The Notch; Bright Juice; Nuns Fret Not; Dirt
When my newborn lay gray, silent, and still
I saw a notch in the skin at his collarbone—a petal
puckered by rain or, over an open mouth, a veil
of chiffon sucked in—breath’s first pirouette.
When my mother lay dying, what pierced me
was not her mouth’s black puckered O. It was not
her hands going slack at the rails, or even her eye
sunk into iris-less stone. It was that last breath
shirring the flesh at her throat, the sign that she,
drawn utterly inwardly taut, was braced against death.
That she wanted the world even with all its pain,
only the world. One day, my turn to make a wreath
of my arms, rise up en pointe—
then, whip-pivot-spot—be gone.
Let my throat ache then, be notched. Each flawed dawn.
Full fathom five my mother lies
near the old Altoona Silk Mill,
where each fifth-grade girl
was given a bobbin wound with floss
shiny and fine as a spider’s thrown line.
I have mine still, and the memory
of mulberries staining my hands,
the refrain of juice bright in my mouth.
At Mom’s wake, other gray faces
who’d worked the looms in rooms
so thick with thread that noon
was dark. Of her lungs is shantung spun.
A spider spills herself, shining, in air,
and beauty’s matrix is mucous and fear.
Nuns Fret Not
She’s inside the frame here and guesses
she likes it that way. If nuns fret not
in their narrow cells, why then should she?
Her cot has, after all, got this very nice mattress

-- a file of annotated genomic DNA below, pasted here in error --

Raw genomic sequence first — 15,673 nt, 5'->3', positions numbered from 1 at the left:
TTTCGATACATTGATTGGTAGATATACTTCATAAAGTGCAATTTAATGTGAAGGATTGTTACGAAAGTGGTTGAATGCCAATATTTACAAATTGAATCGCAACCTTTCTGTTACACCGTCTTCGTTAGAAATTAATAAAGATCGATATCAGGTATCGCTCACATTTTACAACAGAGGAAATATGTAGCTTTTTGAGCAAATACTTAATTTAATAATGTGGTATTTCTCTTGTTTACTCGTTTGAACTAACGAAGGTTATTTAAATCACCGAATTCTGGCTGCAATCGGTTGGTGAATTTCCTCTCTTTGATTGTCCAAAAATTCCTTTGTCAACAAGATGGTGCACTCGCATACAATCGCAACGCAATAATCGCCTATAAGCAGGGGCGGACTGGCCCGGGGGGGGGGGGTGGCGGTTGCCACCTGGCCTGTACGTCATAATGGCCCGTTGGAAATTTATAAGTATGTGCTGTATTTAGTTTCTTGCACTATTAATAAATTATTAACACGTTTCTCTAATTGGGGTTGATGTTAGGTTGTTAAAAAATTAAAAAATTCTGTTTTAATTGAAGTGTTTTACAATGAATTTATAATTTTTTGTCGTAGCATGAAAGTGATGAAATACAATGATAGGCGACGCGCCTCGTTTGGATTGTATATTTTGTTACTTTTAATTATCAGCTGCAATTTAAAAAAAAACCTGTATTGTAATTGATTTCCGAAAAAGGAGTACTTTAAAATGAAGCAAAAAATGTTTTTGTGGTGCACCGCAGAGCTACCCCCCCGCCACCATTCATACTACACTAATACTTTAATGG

and custom duvet. But under the green hum
of the all-night lights she—almost—makes
out some other sound. A break in the rhythm,
a knock in the engine of warm rocking dark
(for the lights in their way do emit darkness)
—the men on their knees in the dirt
of the park she jogs in, a Food-Not-Bombs T-shirt,
a friend’s son’s legs lost in Iraq—Iraq?
What is Iraq doing in here? She’s screwed.
Something is knocking. The size of a world.
—Christopher Marlowe, Dr. Faustus
“I was the dirt of the dirt,” the AA speaker said,
testifying about How It Was,
and it hurt her to say it. So much, that she
said it again. What Happened? At first,
she could not make out any words
when others were sharing; it took a year
for her to recall any name said after
her own. “I was the dirt of the dirt”
she said again, and it hurt me to hear it
—What it’s like now wearing that hair shirt—
then it hit me; having an itch to scratch
means we’re alive. As for dirt, let us pray
we’ll learn to like it. It’s all we get: today.